"Why should the Arabs pay the price of the Holocaust carried out against the Jewish people in Europe?" Iranian President Mahmoud Ahmadinejad asked the students who came to hear him speak at Columbia University. This statement was not coincidental and fits together with quite a few references on the part of Iranian leaders regarding the Arab-Israeli conflict: These references express a clear inclination by Iran to position itself as the protector of the Arab world.
Needles to say, this tendency does not express genuine concern on the part of the Persians regarding the Arab community. These two communities never enjoyed a close and fraternal relationship. The Iranian president is conducting himself in a very sophisticated manner in this context, while being aware that such an approach grants Iran several important advantages.
Despite their awareness of the genuine threat posed by Iran against Arab countries, Arab leaders choose to keep silent and remain on the sidelines, as if Iran's nuclear aspirations do not affect them. They very likely know well that Arab countries (and particularly those bordering Iran,) rather than Israel, are at the top of Iran's list of revolutionary targets. We can present at least three reasons to reinforce this assessment:
1. Iran, just like many other countries in the international arena, assumes that Israel possesses nuclear capability that grants it the possibility to destroy Iran, should the latter dare to attack using non-conventional means. Even a zealous leadership such as the one ruling Iran would not wish to pay such terrible price.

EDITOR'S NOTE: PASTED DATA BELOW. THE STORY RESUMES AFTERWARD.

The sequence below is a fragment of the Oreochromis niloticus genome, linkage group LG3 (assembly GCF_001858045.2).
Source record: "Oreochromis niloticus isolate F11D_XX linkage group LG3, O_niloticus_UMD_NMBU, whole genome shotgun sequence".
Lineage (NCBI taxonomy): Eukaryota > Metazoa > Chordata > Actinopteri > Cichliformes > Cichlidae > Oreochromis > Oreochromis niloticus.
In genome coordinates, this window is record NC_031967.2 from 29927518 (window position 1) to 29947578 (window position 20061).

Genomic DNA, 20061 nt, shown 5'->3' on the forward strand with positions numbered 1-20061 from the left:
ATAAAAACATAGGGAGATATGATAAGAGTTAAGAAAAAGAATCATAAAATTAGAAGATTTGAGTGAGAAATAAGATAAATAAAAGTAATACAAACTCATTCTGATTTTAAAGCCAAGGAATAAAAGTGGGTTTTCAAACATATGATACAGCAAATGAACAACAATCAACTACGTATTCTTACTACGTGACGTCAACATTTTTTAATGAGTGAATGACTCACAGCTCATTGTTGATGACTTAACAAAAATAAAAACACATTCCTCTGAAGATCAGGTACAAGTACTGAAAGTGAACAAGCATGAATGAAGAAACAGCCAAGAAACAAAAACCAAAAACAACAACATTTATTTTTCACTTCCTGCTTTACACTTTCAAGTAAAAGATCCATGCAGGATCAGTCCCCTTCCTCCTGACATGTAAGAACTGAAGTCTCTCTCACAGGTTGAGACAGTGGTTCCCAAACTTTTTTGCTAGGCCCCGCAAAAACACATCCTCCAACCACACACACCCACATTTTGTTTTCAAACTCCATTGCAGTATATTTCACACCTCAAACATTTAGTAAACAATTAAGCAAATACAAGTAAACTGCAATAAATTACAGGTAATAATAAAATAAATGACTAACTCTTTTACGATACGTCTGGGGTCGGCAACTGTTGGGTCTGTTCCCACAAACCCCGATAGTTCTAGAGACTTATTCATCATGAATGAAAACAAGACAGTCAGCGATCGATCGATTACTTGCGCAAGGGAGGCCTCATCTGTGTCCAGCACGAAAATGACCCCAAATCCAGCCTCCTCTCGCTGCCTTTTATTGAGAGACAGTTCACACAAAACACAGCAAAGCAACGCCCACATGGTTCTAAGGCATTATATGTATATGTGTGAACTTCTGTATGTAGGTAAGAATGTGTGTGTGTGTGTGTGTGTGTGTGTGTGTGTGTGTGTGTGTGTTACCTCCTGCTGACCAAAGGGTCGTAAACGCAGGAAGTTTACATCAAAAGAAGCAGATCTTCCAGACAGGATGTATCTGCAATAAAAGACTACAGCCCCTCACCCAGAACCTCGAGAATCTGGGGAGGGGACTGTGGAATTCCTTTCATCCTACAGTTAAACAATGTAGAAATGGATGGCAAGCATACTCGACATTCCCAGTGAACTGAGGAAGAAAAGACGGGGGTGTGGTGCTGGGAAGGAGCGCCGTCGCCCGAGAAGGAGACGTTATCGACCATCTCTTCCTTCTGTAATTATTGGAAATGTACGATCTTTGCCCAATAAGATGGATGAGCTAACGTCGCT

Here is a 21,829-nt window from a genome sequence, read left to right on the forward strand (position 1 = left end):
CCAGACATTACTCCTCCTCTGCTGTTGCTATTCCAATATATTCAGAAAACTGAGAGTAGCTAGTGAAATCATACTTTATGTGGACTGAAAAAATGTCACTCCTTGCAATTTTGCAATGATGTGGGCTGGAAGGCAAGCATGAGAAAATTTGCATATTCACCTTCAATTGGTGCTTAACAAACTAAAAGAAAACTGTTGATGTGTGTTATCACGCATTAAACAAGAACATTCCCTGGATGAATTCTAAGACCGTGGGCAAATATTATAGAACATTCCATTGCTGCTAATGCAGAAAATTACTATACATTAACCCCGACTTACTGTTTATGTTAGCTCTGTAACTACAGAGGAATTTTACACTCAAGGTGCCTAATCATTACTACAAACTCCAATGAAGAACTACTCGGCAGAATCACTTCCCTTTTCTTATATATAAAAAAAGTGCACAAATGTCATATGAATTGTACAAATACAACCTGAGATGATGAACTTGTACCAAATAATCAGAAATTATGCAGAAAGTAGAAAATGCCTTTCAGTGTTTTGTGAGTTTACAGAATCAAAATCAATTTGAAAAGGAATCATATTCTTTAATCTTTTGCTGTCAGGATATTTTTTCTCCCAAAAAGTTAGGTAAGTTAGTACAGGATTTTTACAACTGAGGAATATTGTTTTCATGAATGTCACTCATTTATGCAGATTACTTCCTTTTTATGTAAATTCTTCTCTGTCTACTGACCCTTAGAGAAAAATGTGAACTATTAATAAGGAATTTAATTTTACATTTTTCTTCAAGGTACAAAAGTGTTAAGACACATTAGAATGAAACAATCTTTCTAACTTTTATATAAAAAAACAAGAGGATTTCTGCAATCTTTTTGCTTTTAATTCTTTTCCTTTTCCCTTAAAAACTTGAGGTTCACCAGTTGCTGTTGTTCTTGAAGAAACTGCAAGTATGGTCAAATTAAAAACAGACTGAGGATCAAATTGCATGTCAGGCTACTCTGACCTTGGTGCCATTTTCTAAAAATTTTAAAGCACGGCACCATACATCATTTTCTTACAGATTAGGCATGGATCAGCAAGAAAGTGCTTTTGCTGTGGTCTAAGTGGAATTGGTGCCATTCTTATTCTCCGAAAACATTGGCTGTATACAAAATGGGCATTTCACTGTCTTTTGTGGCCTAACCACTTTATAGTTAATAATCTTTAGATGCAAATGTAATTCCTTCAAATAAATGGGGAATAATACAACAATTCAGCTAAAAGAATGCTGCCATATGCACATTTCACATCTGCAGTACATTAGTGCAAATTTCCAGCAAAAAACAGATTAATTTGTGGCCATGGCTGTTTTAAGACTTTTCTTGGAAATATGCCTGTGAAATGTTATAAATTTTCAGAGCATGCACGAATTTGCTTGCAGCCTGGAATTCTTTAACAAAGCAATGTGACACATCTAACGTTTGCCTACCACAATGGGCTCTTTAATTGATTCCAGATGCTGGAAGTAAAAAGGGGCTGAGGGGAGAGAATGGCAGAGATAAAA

2. Iran is well aware that Israel possesses defense systems, which are likely the most advanced in the world, for intercepting ballistic missiles. Therefore, it must take into consideration a scenario whereby the firing of missiles at Israel is thwarted, while Iran itself remains vulnerable to an Israeli response.
3. Iran estimates that the United States would not be able to remain uninvolved in the case of a non-conventional attack against Israel.
The deafening silence of Arab leaders in the face of the Iranian "bear hug" is an expression of the great weakening process they underwent in recent years: The days where speeches by Presidents Nasser and Sadat would stir excitement across the world are gone. Today, even Hamas' leaders in Gaza take the liberty to openly ignore Egyptian requests and demands.
The ongoing silence will further weaken the Arab world. A wise, authoritative, and visionary leadership in the Arab world would work to reach an arrangement that would bring about the neutralization, even if temporarily, of the Israeli-Arab conflict in order to stand united in the face of the threat posed by Iran. Indeed, this would not be an ideal solution, but this is the only reasonable solution available to them at this time, assuming that a comprehensive peace agreement is unrealistic, of course.
At the very least, Arab states can make it clear to Iran, both openly and secretly, that they do not need its assistance and patronage in their struggle against Israel. By doing so they would rid themselves of the image of being weak countries that require the protection of a regional "mini-superpower."
Despite this, it appears that Arab states will continue to sink deeper into the coma they have been experiencing for years now, and hope that others do the dirty work for them.
Prof Zaki Shalom is senior lecturer at Ben Gurion University and a research fellow at the Institute for National Security Studies